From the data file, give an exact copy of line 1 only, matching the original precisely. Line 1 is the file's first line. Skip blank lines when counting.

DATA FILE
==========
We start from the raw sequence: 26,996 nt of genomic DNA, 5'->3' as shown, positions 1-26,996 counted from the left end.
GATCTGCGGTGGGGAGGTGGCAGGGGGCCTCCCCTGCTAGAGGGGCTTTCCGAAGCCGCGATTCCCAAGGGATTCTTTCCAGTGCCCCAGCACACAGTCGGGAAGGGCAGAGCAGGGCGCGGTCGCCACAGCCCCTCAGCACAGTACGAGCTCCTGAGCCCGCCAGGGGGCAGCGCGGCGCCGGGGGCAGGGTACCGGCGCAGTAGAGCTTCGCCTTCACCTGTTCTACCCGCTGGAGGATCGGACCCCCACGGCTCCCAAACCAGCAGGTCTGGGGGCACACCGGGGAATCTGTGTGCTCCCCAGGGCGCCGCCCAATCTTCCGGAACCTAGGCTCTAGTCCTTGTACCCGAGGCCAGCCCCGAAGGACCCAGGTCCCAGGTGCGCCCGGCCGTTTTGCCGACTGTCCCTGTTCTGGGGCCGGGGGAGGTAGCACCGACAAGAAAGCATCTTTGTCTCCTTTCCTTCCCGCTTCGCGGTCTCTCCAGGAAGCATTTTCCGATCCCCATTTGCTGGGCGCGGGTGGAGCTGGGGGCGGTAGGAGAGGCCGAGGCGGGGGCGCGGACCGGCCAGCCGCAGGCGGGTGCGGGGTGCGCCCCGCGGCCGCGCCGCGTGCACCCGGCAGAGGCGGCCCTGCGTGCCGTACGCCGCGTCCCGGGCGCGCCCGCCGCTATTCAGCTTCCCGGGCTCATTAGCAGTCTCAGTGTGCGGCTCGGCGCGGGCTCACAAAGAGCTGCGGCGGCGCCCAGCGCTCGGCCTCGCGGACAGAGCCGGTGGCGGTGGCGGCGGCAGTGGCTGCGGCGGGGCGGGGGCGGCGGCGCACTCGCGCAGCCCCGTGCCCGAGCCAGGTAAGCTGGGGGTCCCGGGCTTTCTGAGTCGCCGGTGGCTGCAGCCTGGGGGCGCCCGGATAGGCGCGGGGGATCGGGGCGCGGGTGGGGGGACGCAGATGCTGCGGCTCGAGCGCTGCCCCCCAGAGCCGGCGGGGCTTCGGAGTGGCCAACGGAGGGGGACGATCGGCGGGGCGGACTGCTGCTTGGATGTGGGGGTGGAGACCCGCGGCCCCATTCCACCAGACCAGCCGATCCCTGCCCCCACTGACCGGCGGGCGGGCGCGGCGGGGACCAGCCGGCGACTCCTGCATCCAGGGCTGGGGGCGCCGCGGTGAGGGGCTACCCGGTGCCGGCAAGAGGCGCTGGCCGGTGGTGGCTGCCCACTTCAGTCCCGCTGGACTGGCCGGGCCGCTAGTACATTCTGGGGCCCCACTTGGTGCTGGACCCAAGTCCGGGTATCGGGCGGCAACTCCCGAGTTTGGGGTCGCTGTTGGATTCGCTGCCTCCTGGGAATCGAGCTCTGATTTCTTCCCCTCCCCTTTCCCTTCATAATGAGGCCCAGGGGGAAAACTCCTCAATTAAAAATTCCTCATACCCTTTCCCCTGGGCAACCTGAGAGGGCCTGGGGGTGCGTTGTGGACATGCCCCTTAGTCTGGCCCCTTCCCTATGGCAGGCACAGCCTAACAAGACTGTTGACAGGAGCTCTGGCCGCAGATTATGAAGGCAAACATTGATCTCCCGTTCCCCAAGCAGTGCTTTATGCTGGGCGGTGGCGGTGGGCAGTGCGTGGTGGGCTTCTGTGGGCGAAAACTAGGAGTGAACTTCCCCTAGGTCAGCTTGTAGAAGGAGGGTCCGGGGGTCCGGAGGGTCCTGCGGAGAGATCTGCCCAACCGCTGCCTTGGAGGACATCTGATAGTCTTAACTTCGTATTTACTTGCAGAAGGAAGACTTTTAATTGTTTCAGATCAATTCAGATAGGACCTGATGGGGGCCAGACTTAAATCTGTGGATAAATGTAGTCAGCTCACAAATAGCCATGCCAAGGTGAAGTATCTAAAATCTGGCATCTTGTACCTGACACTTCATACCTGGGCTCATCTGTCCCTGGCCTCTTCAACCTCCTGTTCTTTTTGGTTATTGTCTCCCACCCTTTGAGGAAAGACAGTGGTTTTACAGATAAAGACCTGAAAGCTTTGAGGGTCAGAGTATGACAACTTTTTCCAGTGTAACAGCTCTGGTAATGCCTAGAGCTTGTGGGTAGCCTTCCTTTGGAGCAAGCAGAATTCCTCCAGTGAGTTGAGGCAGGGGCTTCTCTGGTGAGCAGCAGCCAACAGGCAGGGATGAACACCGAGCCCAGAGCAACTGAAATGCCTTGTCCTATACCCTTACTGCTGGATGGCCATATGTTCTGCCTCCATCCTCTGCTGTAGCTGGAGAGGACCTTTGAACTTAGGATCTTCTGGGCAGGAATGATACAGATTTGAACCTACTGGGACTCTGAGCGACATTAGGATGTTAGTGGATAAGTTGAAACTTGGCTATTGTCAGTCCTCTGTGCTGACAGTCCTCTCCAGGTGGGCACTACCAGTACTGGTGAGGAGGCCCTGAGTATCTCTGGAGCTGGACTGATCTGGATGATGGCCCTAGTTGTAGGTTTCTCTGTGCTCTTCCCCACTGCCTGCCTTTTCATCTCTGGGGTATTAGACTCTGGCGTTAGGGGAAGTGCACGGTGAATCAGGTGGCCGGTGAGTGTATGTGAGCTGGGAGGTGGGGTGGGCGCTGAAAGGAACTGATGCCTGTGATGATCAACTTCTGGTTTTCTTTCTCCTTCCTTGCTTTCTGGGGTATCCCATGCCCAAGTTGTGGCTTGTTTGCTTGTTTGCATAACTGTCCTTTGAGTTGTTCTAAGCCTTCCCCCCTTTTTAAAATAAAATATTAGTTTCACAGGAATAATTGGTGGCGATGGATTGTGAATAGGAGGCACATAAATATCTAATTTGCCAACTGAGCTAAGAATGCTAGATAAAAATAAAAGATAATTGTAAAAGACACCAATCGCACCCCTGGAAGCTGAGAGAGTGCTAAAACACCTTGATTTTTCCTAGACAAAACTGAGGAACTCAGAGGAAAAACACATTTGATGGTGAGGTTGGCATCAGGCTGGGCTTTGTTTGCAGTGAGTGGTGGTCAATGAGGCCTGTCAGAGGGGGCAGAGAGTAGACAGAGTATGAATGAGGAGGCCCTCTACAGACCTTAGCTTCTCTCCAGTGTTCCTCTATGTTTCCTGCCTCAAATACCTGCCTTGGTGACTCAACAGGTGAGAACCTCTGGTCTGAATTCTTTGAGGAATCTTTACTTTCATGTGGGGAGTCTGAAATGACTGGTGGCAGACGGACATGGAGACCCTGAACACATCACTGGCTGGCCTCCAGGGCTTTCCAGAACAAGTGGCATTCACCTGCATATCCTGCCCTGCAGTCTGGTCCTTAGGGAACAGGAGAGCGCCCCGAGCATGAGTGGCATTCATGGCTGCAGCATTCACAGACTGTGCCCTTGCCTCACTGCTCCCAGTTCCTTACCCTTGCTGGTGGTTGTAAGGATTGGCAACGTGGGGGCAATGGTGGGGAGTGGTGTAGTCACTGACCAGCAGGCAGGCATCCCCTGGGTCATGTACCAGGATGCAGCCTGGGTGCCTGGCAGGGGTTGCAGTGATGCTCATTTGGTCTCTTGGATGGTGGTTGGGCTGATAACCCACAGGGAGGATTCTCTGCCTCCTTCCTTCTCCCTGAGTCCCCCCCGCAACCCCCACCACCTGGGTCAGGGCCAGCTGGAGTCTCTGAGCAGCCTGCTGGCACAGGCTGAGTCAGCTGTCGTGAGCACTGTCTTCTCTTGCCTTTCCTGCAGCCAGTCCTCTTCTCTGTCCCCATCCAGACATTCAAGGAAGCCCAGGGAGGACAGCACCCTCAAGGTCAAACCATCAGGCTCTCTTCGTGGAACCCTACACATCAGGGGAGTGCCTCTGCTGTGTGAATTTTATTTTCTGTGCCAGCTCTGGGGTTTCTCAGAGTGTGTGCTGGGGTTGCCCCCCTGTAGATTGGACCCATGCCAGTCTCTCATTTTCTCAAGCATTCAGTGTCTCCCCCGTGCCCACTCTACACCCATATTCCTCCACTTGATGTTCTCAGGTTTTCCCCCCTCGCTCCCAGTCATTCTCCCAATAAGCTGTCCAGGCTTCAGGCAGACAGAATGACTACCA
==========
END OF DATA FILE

We start from the raw sequence: 26,996 nt of genomic DNA, 5'->3' as shown, positions 1-26,996 counted from the left end.